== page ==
Orthopedic Surgery

Introduction & General Information

Aerial viewTenwek Hospital is a 300-bed Christian Mission Hospital located in the rural highlands of Kenya, 150 miles NW of Nairobi. It was founded by American nurses in the 1950s and its first physician, Dr. Ernest Steury, arrived in 1959. (The book, Miracle at Tenwek, tells his inspiring life story.)

Today, Tenwek serves 600,000 Kipsigis people in the region and receives referrals from throughout Kenya and surrounding East African countries. Learn more at the Tenwek Hospital website.

Tenwek-ResidentsTenwek is a major training center with residencies for African physicians in Family Practice and General and Orthopedic surgery through the Pan-African Academy of Christian Surgeons (PAACS). About sixteen interns do their first year of training at Tenwek each year; approximately 22-25 residents serve at Tenwek in Surgery, Orthopedics, and Family Practice. There is a large Nursing School on campus as well as a Chaplaincy School. Tenwek has a large, active Community Health department impacting a wide geographic area and serving as a model program for developing countries.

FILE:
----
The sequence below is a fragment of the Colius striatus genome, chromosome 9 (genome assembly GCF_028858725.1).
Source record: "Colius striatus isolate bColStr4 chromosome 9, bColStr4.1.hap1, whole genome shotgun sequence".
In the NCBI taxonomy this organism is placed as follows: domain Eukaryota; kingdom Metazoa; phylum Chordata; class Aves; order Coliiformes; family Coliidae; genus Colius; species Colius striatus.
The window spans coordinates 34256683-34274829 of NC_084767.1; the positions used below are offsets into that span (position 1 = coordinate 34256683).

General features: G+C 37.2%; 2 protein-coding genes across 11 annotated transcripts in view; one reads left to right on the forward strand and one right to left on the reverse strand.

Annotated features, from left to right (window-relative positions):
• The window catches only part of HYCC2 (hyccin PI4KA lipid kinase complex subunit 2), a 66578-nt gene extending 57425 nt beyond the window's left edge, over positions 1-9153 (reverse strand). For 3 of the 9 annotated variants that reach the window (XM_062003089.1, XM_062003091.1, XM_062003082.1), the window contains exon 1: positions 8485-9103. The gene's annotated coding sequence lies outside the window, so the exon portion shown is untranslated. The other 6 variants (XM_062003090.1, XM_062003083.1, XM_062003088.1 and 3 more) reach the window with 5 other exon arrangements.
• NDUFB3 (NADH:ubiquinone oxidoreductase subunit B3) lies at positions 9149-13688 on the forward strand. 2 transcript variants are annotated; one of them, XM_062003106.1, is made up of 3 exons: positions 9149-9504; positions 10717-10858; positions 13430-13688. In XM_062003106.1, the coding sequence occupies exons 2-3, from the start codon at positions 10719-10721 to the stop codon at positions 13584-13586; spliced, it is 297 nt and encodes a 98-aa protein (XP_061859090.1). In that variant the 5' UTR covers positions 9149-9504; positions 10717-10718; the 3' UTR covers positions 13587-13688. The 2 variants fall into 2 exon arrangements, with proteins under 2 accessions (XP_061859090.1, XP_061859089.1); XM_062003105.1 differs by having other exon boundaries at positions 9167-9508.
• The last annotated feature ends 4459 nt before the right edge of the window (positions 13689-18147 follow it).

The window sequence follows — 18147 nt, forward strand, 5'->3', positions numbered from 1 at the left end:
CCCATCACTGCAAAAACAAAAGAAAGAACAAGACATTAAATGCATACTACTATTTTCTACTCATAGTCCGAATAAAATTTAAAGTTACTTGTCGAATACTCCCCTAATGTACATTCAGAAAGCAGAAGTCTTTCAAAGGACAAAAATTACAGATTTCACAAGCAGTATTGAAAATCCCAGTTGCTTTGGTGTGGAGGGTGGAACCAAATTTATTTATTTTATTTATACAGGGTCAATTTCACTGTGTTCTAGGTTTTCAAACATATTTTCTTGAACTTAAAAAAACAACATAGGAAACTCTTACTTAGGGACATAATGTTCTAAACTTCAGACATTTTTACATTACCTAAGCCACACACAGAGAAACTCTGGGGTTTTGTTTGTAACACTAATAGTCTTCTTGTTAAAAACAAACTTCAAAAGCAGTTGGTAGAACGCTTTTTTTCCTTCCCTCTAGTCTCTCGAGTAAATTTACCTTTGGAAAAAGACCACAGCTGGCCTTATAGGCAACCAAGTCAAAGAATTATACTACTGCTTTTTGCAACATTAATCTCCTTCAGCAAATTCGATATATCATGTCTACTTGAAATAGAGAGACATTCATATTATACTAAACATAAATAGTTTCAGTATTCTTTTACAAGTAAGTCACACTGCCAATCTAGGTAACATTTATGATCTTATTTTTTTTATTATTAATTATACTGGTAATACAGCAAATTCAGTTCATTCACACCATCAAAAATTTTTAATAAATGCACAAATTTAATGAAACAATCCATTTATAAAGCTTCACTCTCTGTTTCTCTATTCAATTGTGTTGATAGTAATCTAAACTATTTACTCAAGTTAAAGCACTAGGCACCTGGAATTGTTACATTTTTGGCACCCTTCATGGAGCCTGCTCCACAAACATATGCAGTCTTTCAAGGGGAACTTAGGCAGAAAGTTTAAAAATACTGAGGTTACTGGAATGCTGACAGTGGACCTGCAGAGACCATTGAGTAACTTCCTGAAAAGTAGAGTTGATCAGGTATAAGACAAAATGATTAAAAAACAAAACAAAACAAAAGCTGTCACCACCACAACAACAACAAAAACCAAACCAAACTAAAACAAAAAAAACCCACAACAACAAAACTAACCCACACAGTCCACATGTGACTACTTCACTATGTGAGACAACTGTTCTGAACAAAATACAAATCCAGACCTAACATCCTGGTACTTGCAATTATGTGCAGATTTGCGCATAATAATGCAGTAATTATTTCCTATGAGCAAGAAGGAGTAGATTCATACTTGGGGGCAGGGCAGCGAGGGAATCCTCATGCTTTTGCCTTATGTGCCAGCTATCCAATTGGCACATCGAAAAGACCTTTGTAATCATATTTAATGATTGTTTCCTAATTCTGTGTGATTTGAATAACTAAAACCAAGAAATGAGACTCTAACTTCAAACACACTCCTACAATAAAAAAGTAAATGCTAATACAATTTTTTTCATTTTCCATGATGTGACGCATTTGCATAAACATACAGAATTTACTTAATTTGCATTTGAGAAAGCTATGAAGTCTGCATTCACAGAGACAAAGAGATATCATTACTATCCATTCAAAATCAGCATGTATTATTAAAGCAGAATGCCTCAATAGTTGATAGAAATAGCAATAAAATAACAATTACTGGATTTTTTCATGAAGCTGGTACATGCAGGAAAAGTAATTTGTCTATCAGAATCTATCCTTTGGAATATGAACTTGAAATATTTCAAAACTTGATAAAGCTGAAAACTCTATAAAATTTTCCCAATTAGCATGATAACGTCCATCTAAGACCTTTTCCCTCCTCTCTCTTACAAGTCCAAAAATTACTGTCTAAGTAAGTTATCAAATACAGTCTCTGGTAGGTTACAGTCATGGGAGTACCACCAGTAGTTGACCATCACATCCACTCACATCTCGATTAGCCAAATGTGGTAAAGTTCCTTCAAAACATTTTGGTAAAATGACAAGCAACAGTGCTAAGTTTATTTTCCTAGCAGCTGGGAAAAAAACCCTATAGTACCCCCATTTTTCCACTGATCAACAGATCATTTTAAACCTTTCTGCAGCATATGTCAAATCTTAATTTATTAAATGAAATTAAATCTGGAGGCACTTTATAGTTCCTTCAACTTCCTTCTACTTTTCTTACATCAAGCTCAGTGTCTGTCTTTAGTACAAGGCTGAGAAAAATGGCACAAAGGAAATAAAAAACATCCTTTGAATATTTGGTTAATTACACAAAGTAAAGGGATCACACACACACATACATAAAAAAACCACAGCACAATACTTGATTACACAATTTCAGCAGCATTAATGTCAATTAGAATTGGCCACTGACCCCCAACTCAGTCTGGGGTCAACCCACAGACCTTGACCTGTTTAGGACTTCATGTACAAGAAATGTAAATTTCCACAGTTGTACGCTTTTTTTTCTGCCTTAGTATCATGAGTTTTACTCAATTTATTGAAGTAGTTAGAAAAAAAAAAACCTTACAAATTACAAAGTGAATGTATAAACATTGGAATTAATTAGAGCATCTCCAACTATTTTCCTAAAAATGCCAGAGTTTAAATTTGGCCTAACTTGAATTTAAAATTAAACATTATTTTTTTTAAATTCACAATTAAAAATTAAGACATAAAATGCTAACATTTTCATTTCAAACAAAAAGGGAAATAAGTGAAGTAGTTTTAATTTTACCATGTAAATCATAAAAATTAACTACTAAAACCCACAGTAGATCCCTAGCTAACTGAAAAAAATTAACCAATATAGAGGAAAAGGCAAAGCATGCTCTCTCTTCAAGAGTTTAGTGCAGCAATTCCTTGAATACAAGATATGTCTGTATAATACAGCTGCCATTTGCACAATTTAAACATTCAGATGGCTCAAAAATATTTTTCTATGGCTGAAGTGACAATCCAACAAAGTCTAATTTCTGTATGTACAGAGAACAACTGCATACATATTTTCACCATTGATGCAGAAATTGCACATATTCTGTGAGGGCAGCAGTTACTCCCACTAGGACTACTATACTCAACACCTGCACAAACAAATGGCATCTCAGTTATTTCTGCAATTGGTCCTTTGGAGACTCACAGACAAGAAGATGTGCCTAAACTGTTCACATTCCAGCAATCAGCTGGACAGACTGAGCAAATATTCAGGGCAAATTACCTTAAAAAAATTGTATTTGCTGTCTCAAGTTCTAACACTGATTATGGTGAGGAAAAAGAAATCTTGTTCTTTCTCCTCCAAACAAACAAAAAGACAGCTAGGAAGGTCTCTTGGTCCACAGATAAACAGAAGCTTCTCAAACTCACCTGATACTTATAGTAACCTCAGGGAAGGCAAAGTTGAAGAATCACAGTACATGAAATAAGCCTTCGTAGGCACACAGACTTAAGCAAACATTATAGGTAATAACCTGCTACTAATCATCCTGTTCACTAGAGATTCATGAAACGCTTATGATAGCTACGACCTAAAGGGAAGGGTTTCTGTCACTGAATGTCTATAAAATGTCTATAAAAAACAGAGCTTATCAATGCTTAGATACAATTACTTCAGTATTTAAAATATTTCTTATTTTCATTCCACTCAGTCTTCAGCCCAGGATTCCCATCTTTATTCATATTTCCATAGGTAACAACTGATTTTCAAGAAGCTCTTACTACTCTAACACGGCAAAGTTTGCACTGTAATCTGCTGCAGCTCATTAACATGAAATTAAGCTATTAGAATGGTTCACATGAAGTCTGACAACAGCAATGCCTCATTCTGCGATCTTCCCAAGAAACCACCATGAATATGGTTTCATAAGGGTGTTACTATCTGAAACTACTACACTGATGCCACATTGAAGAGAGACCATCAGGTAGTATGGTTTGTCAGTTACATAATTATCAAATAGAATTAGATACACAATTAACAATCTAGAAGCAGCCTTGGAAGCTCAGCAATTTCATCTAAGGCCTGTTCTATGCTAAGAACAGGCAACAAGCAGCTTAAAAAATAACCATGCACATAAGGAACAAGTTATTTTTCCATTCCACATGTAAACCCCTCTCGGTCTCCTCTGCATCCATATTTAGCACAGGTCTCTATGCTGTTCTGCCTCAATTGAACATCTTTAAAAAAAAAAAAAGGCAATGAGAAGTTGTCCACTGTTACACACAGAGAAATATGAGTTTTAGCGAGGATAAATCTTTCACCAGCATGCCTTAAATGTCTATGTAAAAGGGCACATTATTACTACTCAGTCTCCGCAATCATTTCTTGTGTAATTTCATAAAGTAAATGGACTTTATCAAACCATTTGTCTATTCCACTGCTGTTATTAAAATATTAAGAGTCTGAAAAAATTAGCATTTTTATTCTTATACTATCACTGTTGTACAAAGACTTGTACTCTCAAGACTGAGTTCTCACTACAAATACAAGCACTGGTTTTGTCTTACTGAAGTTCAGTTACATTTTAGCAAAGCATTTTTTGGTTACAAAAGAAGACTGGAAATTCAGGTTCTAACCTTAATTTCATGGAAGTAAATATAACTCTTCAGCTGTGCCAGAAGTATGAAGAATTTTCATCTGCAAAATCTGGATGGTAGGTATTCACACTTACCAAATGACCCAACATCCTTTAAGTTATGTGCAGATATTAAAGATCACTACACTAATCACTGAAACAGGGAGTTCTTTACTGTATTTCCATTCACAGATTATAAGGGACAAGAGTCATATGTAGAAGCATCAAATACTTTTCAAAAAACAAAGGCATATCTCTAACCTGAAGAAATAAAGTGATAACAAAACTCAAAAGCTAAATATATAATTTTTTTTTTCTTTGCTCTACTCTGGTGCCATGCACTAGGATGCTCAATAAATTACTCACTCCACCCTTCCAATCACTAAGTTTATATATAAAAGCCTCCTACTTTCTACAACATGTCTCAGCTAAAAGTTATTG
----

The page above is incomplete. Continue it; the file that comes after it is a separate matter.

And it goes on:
Orthopedic Surgery Department at Tenwek

Tenwek Hospital has for decades taken care of a high volume of orthopedic surgical patients. In the early years, general surgeons performed the majority of the procedures with an occasional visiting orthopedist helping out and bringing implants and equipment. The last decade has seen significant growth in the Orthopedic Department.

In 2009, Drs. Dan Galat from the USA and Geoffrey Koech from Kenya (more commonly known as Dr. Kiprono) joined the Tenwek staff as orthopedic surgery consultants. In 2013, the first Pan African Academy of Christian Surgeons (PAACS) orthopedic residency program started at Tenwek to train East African physicians to be capable, compassionate, and missions-minded orthopedic surgeons. Currently there are eight orthopedic residents at Tenwek and the first “graduating class” of two residents will be in December 2018. In 2016 Dr. Dylan Nugent arrived at Tenwek full time. He and Dr. Kiprono (seen in photo) currently form the backbone of the Orthopedic consulting staff.